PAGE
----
• Haley gives education plans in emotional State of State

    COLUMBIA, S.C. (AP) (AP)ong> - South Carolina Gov. Nikki Haley outlined her plans to improve education and fight domestic violence at her State of the State address Wednesday.

    But there was plenty of emotion in her speech, too, as she recalled a series of tragedies and crises her state faced in 2015, from the police shooting of an unarmed black man to the killing of nine black churchgoers during Bible study to October's historic floods. She cried as she asked for prayers for the three survivors at the church group, and lawmakers gave them minute-long standing ovation.

    "The state of our state is bent but not broken," Haley said.

    There was one big surprise. Haley left her prepared remarks to call out senators who have not passed her ethics reform proposals. She asked senators who support her call for more disclosure on who pays lawmakers and independent investigations of legislators accused of ethics violations to stand. Sen. Larry Martin, who has backed Haley's proposals, said only about a dozen senators stood.

    "Ladies and gentlemen, we finally got to see what that vote might look like," Haley said.

    The House has already passed the proposals.

    Otherwise, Haley has already spoken about her ideas earlier this month. She again repeated she will only sign a bill increasing the state's gas tax to pay for road improvements if there is not a corresponding cut in income taxes.

    Haley began and closed her speech with a call for continued unity from a state that agreed to bring down the Confederate flag — an event she did not mention in the address. The rebel banner came down less than a month after the nine people were killed at the Emanuel African Methodist Episcopal Church in Charleston in June.

    "We are a different South Carolina than we were one year ago. Of that there can be no doubt. A place, a people, cannot go through what we have gone through and not come out changed on the other side. The questions we in this room must ask ourselves are: What does that mean? What do we do with it?"

    Here are some other highlights from Haley's speech:



    Most of the buzz after the speech came from Haley's informal ethics poll. Martin said he had no problem with it because "as you can tell, we've got a very reluctant group of ethics supporters."

    "I was a little surprised by it. But, you know, it's that important to her," said Martin, R-Pickens.

    But in a speech that called for unity several times, calling out senators was a sour note for some.

    "Asking senators to stand up is a bit juvenile," said House Minority Leader Todd Rutherford, D-Columbia. "It didn't give them a chance to respond on why they might not be for it."

    Senate President Hugh Leatherman would only say senators are working on a bill everyone can support. He refused to say whether the governor chose the proper place to challenge them.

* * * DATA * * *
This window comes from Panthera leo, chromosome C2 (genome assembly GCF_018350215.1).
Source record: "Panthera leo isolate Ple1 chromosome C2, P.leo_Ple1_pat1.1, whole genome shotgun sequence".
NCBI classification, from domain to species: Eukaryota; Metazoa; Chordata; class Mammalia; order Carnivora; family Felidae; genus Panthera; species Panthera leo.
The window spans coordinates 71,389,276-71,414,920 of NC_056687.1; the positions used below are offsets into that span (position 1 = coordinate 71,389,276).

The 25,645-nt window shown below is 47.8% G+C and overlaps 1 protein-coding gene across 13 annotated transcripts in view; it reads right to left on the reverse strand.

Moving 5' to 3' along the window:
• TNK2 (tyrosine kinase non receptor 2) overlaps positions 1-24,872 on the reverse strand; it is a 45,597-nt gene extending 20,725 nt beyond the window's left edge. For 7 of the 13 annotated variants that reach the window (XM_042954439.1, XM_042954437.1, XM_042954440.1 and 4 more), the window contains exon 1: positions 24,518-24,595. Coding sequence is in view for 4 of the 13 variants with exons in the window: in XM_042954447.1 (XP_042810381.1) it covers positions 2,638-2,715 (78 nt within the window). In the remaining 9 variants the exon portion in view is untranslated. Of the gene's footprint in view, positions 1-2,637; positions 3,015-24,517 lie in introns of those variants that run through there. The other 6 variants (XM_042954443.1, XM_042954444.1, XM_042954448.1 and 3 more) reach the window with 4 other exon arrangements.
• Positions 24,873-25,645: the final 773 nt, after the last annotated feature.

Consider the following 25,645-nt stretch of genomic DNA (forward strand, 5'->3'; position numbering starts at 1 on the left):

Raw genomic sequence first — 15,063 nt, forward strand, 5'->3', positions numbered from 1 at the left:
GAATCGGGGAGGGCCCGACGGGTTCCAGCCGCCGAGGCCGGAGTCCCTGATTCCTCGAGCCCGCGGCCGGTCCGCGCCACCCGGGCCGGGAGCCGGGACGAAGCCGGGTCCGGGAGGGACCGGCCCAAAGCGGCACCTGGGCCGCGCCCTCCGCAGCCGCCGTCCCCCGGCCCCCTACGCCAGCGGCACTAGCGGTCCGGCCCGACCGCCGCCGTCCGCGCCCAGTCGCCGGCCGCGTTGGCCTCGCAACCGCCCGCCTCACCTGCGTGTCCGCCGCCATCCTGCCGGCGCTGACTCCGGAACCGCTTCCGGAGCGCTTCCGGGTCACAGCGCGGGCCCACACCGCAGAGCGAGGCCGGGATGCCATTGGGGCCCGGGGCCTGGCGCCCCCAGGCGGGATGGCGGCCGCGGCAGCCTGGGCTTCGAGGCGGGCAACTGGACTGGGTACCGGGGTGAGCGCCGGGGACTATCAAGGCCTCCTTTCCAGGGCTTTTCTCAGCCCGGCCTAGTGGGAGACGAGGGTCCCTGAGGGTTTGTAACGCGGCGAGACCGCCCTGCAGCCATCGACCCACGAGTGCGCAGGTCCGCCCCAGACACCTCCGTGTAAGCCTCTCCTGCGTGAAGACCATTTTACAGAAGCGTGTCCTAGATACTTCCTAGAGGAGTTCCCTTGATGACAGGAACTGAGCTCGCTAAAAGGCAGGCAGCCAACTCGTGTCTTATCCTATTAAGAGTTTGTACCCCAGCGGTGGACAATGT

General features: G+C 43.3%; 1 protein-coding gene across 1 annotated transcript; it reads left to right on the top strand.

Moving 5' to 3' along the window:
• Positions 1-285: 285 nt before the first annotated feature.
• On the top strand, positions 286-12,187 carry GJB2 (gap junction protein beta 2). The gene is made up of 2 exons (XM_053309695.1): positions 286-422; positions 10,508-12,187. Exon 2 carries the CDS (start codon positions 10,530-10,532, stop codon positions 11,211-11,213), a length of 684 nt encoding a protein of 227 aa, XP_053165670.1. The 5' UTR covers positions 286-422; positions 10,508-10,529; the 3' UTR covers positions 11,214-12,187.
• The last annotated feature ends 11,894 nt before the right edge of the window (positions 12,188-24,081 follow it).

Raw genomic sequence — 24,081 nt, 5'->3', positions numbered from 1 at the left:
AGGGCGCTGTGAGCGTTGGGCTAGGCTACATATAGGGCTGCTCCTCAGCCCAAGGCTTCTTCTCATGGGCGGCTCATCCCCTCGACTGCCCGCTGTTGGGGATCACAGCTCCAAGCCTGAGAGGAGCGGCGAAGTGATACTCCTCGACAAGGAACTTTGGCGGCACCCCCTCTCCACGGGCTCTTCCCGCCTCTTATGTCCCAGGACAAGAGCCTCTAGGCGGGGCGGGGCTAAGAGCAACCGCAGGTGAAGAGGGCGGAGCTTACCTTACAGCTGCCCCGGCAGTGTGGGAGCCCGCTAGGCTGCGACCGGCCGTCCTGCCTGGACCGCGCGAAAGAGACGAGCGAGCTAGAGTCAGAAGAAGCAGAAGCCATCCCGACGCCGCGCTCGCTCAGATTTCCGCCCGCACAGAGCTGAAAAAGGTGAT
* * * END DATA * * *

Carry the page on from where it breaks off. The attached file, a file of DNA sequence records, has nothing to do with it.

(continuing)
"We leave that to the governor. You'll have to ask her that," Leatherman said, laughing.



    Haley is making education a cornerstone of her agenda this year. She wants lawmakers to provide $15 million for annual tuition scholarships of up to $7,500 to students who agree to work eight years in schools with high teacher turnover. The money would also go for scholarships for teachers already in those districts who want to get advanced degrees.

    The governor also wants to be able to borrow up to $200 million annually for schools, starting in the 2017-18 school year. Her proposal, to set aside 1 percent of the state's debt capacity for K-12 schools, would require separate legislation. The money would go to improving buildings and other infrastructure.

    "After visiting hundreds of schools across our state, I know exactly what many of today's kids don't have." Haley said. "I have seen the disparities, and I won't stand by and allow them to continue.

    Haley also is asking for $11 million to hire 144 prosecutors statewide. Many of them would help with domestic violence cases.

    "No survivor deserves to show up in court and see a legally untrained police officer arguing his or her side, while a highly paid defense lawyer argues on behalf of the abuser," Haley said. "If you join me, in South Carolina, no survivor ever will again."



    Haley didn't mention her plans for flood relief. She announced in December that she would use additional revenues in the upcoming budget to pay South Carolina's share of the more than $1 billion in damage and asked Congress for $140 million to help poor homeowners, many of whom had no flood insurance. But she isn't asking for extra money for state farmers.

    Democrats said that is inexcusable. "Her unwillingness to help our state's largest industry has put the future of agriculture in South Carolina at risk," Rep. Mandy Powers Norrell said in the Democrats' official response.

    Haley also hasn't made education funding a priority in her five years in office and made South Carolina a much less healthy state because she and Republicans have refused to take federal money to expand Medicaid, Powers Norrell said.

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